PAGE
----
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Depth to Salt

Generalized depth to top of Salado salt-bearing interval from approximate land surface based on log datum and generalized 1:250,000-scale topographic maps to top Alibates Formation.

The depth of the Alibates below the surface was prepared as a simple way of separating the areas where active salt dissolution processes are probable (near surface settings) from areas where salt thinning may be relict from paleohydrologic conditions (deeply buried). Salt occurs near the surface (<1,000 ft deep) along the east edge of the study area and along the trend of the Central Basin Platform, especially in Crane and north-central Pecos Counties (Yates oil field area). Salt is deeply buried by Triassic and Tertiary sediments along the Midland Basin, Northern Shelf, and Matador Arch structural elements. There is a prominent increase in depth to salt that corresponds to the prominent salt thin (Ochoan isopach) and depression in the top Alibates structure in central Winkler and Ward Counties. In the western Delaware Basin, burial to the top of the salt-bearing interval is moderate, generally >1,000 ft, but complicated by dissolution along the course of the modern and paleo Pecos River (Bachman, 1984).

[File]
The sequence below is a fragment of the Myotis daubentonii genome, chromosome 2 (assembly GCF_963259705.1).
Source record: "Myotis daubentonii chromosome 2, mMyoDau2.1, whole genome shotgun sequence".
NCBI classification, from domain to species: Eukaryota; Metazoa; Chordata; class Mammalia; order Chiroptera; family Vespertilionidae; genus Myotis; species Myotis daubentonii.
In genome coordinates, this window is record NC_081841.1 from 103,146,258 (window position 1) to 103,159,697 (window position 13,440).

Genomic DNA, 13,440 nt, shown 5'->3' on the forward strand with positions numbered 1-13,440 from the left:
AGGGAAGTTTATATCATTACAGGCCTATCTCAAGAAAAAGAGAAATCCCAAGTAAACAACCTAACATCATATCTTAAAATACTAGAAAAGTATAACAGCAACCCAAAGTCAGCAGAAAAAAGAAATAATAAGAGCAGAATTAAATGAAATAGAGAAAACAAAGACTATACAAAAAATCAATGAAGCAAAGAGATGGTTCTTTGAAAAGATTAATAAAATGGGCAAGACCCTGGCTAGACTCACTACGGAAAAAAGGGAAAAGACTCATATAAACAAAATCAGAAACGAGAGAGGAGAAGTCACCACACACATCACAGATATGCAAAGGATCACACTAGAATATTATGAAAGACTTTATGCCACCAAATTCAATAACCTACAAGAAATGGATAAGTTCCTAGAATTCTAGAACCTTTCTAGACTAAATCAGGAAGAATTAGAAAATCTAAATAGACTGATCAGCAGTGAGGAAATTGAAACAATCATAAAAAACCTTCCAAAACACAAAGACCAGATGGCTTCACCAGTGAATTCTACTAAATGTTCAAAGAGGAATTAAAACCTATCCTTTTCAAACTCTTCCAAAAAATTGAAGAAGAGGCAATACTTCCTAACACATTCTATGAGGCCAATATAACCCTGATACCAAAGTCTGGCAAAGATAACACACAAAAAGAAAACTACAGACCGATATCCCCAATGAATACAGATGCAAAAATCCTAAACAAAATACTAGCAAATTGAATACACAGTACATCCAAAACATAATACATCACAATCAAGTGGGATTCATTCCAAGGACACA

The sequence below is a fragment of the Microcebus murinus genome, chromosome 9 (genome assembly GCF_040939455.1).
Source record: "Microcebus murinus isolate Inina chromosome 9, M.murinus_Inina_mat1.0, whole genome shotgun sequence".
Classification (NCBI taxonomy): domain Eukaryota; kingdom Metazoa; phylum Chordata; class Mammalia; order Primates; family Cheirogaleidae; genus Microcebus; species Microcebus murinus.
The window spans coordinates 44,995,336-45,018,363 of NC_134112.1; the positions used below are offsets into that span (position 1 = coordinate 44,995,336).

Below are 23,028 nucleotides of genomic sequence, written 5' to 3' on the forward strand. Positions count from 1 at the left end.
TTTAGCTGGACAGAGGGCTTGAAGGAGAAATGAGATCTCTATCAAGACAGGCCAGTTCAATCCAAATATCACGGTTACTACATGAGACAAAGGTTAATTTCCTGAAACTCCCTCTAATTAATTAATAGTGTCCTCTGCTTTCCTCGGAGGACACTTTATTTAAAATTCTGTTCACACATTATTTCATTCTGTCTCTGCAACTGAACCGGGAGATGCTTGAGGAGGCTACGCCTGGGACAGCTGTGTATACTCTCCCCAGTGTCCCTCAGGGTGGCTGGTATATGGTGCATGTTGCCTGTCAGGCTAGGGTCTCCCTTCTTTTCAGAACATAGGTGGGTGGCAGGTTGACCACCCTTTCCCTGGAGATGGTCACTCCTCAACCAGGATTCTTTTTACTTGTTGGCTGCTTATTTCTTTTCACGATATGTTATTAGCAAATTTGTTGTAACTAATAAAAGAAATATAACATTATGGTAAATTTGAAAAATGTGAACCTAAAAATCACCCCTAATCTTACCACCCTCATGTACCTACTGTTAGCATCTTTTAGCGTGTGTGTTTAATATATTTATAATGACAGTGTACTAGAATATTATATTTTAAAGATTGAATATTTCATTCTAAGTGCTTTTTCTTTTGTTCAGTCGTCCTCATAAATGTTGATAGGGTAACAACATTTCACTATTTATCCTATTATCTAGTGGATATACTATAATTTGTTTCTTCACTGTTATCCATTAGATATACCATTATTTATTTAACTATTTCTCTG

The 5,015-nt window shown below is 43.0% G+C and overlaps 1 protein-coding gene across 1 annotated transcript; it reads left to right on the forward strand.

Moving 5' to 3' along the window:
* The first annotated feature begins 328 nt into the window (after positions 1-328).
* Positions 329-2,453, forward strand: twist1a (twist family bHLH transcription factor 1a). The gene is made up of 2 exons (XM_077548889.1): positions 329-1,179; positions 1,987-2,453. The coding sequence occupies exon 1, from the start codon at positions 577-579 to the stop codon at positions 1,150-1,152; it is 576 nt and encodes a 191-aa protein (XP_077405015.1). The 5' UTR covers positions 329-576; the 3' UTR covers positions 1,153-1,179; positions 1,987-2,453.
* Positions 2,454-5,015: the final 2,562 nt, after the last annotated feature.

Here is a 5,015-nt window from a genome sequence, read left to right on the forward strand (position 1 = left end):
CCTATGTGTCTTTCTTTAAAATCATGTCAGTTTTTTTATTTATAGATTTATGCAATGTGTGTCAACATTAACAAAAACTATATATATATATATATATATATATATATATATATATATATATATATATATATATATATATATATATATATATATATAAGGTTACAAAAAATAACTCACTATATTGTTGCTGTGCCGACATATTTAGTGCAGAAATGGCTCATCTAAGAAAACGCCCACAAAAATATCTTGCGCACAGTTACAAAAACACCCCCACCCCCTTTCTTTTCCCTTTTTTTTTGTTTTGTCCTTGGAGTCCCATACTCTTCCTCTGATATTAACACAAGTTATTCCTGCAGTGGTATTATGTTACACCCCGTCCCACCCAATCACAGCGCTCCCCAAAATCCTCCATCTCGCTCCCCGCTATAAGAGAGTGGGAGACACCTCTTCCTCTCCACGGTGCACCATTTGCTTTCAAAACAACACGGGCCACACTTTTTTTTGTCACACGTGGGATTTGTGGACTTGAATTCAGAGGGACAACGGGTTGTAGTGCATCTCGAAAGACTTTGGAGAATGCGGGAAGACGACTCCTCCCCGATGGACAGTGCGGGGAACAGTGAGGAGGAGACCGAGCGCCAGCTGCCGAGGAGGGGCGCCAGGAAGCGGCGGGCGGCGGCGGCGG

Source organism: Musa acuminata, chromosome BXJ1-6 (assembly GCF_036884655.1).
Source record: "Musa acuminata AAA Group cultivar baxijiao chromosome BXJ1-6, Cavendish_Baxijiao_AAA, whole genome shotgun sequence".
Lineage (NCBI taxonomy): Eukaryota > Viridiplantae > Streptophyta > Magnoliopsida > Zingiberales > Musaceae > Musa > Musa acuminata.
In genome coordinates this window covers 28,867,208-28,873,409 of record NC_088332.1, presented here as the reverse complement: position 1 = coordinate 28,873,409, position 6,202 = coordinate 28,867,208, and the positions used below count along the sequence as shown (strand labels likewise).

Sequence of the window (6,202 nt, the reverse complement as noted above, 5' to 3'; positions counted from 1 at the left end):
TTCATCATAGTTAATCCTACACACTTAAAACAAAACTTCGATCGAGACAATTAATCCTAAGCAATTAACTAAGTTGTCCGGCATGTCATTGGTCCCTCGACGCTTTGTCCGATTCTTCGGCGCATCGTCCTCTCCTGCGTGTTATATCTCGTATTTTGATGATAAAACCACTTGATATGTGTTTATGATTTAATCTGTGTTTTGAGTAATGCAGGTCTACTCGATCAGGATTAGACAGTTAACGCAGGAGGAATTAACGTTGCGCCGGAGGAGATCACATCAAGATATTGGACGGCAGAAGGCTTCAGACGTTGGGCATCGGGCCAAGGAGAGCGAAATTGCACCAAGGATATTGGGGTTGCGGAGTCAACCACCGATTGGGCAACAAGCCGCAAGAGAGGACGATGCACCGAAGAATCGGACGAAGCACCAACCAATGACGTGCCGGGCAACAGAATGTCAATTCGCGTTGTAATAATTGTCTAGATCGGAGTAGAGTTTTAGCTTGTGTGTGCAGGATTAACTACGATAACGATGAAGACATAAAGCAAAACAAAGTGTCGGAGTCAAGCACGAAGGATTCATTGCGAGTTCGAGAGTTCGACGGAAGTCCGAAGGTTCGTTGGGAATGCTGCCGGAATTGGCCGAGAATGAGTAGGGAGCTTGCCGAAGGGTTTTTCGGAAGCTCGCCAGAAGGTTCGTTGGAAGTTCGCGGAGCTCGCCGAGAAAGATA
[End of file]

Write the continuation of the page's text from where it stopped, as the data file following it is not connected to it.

Outcrop Geology: Generalized Geologic Map
Above Salt Structure: Structure on Top of the Alibates
Thickness of Salt-Bearing Interval: Ochoan Isopach
Salt Quality: Net Salt and Percent Salt
Below Salt Structure: Structure on Top of the Yates